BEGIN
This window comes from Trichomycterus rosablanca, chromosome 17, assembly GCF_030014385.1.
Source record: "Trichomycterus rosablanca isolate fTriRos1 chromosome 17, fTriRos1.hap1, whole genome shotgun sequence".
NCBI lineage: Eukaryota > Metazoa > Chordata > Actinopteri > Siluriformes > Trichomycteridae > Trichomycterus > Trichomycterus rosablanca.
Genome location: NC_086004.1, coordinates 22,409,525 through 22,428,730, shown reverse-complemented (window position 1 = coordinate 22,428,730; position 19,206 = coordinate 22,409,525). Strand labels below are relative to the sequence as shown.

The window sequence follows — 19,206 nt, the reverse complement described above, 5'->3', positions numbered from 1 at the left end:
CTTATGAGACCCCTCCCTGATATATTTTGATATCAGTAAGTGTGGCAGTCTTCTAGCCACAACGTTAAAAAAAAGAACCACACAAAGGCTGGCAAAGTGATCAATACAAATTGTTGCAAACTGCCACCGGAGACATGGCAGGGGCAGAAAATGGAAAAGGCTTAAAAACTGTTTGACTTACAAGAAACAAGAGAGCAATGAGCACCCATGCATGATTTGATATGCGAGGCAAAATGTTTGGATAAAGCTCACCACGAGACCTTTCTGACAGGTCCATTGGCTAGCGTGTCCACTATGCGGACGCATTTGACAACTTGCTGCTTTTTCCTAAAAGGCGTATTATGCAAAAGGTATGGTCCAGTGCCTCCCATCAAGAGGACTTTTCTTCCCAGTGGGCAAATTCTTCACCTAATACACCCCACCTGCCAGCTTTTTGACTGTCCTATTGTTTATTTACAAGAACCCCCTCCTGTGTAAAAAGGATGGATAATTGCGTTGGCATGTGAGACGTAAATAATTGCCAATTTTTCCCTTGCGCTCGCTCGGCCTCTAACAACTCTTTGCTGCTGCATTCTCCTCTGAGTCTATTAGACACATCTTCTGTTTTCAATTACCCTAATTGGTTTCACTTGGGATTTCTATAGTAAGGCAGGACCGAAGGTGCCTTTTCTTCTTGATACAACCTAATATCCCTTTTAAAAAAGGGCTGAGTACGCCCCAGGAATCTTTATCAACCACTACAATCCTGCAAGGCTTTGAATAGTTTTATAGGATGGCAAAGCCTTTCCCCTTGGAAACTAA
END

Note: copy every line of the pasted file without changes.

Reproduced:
This window comes from Trichomycterus rosablanca, chromosome 17, assembly GCF_030014385.1.
Source record: "Trichomycterus rosablanca isolate fTriRos1 chromosome 17, fTriRos1.hap1, whole genome shotgun sequence".
NCBI lineage: Eukaryota > Metazoa > Chordata > Actinopteri > Siluriformes > Trichomycteridae > Trichomycterus > Trichomycterus rosablanca.
Genome location: NC_086004.1, coordinates 22,409,525 through 22,428,730, shown reverse-complemented (window position 1 = coordinate 22,428,730; position 19,206 = coordinate 22,409,525). Strand labels below are relative to the sequence as shown.

The window sequence follows — 19,206 nt, the reverse complement described above, 5'->3', positions numbered from 1 at the left end:
CTTATGAGACCCCTCCCTGATATATTTTGATATCAGTAAGTGTGGCAGTCTTCTAGCCACAACGTTAAAAAAAAGAACCACACAAAGGCTGGCAAAGTGATCAATACAAATTGTTGCAAACTGCCACCGGAGACATGGCAGGGGCAGAAAATGGAAAAGGCTTAAAAACTGTTTGACTTACAAGAAACAAGAGAGCAATGAGCACCCATGCATGATTTGATATGCGAGGCAAAATGTTTGGATAAAGCTCACCACGAGACCTTTCTGACAGGTCCATTGGCTAGCGTGTCCACTATGCGGACGCATTTGACAACTTGCTGCTTTTTCCTAAAAGGCGTATTATGCAAAAGGTATGGTCCAGTGCCTCCCATCAAGAGGACTTTTCTTCCCAGTGGGCAAATTCTTCACCTAATACACCCCACCTGCCAGCTTTTTGACTGTCCTATTGTTTATTTACAAGAACCCCCTCCTGTGTAAAAAGGATGGATAATTGCGTTGGCATGTGAGACGTAAATAATTGCCAATTTTTCCCTTGCGCTCGCTCGGCCTCTAACAACTCTTTGCTGCTGCATTCTCCTCTGAGTCTATTAGACACATCTTCTGTTTTCAATTACCCTAATTGGTTTCACTTGGGATTTCTATAGTAAGGCAGGACCGAAGGTGCCTTTTCTTCTTGATACAACCTAATATCCCTTTTAAAAAAGGGCTGAGTACGCCCCAGGAATCTTTATCAACCACTACAATCCTGCAAGGCTTTGAATAGTTTTATAGGATGGCAAAGCCTTTCCCCTTGGAAACTAA